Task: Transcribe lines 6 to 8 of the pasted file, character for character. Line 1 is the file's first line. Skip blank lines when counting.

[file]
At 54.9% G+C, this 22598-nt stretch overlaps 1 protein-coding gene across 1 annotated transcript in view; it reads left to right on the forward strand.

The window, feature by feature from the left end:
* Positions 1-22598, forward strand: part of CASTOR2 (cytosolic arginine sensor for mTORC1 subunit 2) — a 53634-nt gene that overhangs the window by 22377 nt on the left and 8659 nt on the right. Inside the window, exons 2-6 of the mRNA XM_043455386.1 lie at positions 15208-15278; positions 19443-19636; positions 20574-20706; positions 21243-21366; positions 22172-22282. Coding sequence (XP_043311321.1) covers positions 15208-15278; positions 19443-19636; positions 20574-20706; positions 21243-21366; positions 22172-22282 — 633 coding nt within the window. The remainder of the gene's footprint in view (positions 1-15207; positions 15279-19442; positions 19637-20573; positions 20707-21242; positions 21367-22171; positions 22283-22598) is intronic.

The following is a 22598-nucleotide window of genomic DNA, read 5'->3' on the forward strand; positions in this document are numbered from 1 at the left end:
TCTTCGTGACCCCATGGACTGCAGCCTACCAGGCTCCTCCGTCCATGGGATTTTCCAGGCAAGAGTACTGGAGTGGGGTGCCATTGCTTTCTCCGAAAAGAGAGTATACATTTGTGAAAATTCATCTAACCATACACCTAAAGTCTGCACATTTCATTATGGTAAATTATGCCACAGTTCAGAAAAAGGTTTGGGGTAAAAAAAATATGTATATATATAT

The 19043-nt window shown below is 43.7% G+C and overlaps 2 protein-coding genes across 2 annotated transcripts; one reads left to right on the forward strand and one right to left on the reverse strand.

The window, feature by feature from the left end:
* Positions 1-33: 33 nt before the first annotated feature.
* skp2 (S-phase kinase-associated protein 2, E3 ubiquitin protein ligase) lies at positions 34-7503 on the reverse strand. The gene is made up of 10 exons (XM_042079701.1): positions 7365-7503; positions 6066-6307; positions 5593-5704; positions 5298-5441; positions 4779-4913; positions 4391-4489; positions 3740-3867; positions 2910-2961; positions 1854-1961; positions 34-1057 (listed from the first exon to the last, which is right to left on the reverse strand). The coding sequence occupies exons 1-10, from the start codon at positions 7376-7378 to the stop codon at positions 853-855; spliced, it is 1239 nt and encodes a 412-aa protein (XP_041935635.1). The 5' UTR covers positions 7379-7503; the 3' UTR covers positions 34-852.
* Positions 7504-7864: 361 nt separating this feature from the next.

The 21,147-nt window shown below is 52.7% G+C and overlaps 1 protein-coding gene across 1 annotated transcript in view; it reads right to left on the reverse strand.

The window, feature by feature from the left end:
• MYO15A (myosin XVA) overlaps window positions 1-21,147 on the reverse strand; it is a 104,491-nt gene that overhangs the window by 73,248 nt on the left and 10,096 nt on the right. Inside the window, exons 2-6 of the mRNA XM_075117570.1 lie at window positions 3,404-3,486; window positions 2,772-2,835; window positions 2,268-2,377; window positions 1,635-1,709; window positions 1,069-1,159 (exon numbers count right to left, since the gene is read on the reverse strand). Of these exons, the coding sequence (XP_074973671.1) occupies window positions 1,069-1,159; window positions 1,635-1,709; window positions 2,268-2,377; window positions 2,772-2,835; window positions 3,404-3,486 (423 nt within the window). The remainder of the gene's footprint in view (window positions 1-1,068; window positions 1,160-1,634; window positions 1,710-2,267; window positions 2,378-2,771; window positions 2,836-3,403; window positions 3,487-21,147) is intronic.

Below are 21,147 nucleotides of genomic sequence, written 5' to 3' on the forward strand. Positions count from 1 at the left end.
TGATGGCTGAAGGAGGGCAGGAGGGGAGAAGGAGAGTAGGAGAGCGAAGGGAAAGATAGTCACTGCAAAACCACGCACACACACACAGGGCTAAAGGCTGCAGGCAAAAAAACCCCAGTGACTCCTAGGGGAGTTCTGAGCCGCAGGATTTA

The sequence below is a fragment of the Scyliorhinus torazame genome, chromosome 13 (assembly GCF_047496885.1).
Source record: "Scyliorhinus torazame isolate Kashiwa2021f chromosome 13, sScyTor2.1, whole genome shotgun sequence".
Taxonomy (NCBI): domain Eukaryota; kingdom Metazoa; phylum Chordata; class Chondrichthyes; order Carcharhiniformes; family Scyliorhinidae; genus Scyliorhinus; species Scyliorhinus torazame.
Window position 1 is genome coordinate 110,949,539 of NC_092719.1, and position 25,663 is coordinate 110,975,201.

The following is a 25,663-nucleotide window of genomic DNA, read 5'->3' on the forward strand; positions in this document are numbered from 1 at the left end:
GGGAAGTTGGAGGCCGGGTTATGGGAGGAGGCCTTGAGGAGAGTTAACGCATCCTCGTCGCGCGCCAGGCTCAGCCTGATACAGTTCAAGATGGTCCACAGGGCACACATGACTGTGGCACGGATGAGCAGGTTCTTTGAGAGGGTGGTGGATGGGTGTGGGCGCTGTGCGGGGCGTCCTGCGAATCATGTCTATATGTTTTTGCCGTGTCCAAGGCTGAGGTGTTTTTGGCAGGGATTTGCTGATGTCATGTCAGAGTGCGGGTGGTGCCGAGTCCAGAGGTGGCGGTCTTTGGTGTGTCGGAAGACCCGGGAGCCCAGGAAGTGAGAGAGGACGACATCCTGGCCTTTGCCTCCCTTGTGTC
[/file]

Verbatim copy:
The 19043-nt window shown below is 43.7% G+C and overlaps 2 protein-coding genes across 2 annotated transcripts; one reads left to right on the forward strand and one right to left on the reverse strand.

The window, feature by feature from the left end:
* Positions 1-33: 33 nt before the first annotated feature.